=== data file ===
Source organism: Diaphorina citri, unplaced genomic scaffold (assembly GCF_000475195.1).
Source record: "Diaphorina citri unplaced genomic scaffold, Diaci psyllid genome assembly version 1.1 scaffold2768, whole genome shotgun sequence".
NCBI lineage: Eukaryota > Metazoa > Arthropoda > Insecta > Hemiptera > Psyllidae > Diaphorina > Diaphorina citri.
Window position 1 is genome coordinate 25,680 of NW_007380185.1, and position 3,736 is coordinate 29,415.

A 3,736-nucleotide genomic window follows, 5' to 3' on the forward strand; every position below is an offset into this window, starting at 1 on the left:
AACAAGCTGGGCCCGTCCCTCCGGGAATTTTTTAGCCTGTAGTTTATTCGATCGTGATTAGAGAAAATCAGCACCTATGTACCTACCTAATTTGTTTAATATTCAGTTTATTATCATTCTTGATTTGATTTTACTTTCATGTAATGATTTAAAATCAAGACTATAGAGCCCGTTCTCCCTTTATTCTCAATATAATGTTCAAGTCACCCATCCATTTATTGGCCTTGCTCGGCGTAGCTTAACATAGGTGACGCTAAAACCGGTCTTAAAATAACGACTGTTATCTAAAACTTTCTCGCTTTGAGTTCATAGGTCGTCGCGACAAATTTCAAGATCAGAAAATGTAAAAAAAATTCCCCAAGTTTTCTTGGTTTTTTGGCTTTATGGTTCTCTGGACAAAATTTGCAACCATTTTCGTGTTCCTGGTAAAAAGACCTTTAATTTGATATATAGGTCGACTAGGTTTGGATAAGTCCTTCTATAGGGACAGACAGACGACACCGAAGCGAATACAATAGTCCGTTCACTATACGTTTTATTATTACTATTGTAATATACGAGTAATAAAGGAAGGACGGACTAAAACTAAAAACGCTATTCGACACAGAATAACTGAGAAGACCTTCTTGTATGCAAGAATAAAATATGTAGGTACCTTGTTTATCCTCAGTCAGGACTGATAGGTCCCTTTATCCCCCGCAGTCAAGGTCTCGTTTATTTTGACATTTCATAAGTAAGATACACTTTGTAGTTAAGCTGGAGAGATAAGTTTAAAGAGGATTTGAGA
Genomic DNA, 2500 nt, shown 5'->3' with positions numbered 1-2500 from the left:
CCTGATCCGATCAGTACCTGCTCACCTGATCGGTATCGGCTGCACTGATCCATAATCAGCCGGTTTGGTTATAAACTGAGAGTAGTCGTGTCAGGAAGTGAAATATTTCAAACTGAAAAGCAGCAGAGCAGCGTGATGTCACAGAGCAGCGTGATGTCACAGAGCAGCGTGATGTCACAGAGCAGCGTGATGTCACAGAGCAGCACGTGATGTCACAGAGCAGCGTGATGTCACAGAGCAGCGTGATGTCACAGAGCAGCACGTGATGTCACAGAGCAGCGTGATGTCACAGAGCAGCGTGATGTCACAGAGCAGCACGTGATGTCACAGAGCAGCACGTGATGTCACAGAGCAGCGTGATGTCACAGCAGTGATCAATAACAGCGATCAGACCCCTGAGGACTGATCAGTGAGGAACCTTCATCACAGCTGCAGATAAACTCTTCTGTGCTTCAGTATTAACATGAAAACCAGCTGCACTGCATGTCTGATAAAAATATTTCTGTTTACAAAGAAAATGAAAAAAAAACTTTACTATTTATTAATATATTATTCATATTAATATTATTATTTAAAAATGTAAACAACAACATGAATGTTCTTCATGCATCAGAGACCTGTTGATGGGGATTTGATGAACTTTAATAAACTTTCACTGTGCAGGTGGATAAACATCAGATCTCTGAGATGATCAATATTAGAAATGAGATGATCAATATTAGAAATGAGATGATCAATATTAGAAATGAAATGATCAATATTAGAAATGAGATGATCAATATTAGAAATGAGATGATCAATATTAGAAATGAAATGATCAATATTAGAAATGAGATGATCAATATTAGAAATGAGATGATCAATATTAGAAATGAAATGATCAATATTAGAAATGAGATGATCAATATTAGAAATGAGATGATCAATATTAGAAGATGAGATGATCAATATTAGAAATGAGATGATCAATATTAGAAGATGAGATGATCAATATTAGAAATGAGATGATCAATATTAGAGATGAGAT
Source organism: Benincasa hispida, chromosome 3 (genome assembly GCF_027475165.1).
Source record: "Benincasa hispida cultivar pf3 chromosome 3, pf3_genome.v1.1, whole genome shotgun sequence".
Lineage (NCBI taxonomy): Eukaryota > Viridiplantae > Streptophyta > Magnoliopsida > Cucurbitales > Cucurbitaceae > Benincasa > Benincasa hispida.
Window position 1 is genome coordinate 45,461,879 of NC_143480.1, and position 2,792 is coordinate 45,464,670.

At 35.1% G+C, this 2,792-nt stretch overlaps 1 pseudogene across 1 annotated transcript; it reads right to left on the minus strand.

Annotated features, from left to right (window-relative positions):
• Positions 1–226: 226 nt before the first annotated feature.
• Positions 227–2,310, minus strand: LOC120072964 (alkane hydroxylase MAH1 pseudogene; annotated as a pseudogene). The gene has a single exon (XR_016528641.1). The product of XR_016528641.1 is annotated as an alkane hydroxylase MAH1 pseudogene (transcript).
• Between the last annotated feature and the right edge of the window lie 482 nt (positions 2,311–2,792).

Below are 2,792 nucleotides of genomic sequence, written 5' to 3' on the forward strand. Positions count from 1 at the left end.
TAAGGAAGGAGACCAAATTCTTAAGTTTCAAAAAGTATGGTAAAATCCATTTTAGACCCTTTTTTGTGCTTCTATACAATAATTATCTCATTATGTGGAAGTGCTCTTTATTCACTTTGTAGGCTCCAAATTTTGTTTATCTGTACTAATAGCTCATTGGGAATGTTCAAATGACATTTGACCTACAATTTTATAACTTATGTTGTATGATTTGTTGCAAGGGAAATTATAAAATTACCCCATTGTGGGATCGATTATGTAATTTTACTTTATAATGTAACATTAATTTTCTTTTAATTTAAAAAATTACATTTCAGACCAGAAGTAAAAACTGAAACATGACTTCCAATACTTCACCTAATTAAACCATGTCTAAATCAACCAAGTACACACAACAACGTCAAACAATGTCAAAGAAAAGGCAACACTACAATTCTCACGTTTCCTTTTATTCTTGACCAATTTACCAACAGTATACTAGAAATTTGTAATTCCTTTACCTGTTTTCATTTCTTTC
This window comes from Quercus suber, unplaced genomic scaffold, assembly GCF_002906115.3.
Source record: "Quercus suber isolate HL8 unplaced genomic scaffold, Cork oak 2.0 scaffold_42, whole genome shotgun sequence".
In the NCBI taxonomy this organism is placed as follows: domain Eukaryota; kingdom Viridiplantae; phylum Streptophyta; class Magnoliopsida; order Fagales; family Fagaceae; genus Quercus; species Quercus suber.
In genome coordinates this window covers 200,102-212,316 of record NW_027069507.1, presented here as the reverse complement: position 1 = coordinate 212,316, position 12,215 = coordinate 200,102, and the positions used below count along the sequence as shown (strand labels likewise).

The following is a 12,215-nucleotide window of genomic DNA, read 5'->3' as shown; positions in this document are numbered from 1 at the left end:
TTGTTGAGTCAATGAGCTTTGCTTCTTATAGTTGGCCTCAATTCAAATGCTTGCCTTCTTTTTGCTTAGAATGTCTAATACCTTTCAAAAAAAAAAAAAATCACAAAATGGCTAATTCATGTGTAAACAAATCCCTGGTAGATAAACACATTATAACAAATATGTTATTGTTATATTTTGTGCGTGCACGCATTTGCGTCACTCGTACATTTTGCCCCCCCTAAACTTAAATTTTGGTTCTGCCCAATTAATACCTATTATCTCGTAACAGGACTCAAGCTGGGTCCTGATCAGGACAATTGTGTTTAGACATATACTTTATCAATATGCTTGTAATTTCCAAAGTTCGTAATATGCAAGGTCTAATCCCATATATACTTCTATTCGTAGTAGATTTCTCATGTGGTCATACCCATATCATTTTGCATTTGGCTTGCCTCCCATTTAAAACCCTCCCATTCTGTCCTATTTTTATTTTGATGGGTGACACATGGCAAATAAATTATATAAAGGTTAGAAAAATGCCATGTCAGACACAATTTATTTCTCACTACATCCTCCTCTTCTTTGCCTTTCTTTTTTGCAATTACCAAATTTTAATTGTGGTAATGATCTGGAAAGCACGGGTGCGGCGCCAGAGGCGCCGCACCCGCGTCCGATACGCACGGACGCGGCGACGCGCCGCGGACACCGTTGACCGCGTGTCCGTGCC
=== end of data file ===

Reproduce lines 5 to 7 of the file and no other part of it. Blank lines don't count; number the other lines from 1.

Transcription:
A 3,736-nucleotide genomic window follows, 5' to 3' on the forward strand; every position below is an offset into this window, starting at 1 on the left:
AACAAGCTGGGCCCGTCCCTCCGGGAATTTTTTAGCCTGTAGTTTATTCGATCGTGATTAGAGAAAATCAGCACCTATGTACCTACCTAATTTGTTTAATATTCAGTTTATTATCATTCTTGATTTGATTTTACTTTCATGTAATGATTTAAAATCAAGACTATAGAGCCCGTTCTCCCTTTATTCTCAATATAATGTTCAAGTCACCCATCCATTTATTGGCCTTGCTCGGCGTAGCTTAACATAGGTGACGCTAAAACCGGTCTTAAAATAACGACTGTTATCTAAAACTTTCTCGCTTTGAGTTCATAGGTCGTCGCGACAAATTTCAAGATCAGAAAATGTAAAAAAAATTCCCCAAGTTTTCTTGGTTTTTTGGCTTTATGGTTCTCTGGACAAAATTTGCAACCATTTTCGTGTTCCTGGTAAAAAGACCTTTAATTTGATATATAGGTCGACTAGGTTTGGATAAGTCCTTCTATAGGGACAGACAGACGACACCGAAGCGAATACAATAGTCCGTTCACTATACGTTTTATTATTACTATTGTAATATACGAGTAATAAAGGAAGGACGGACTAAAACTAAAAACGCTATTCGACACAGAATAACTGAGAAGACCTTCTTGTATGCAAGAATAAAATATGTAGGTACCTTGTTTATCCTCAGTCAGGACTGATAGGTCCCTTTATCCCCCGCAGTCAAGGTCTCGTTTATTTTGACATTTCATAAGTAAGATACACTTTGTAGTTAAGCTGGAGAGATAAGTTTAAAGAGGATTTGAGA
Genomic DNA, 2500 nt, shown 5'->3' with positions numbered 1-2500 from the left: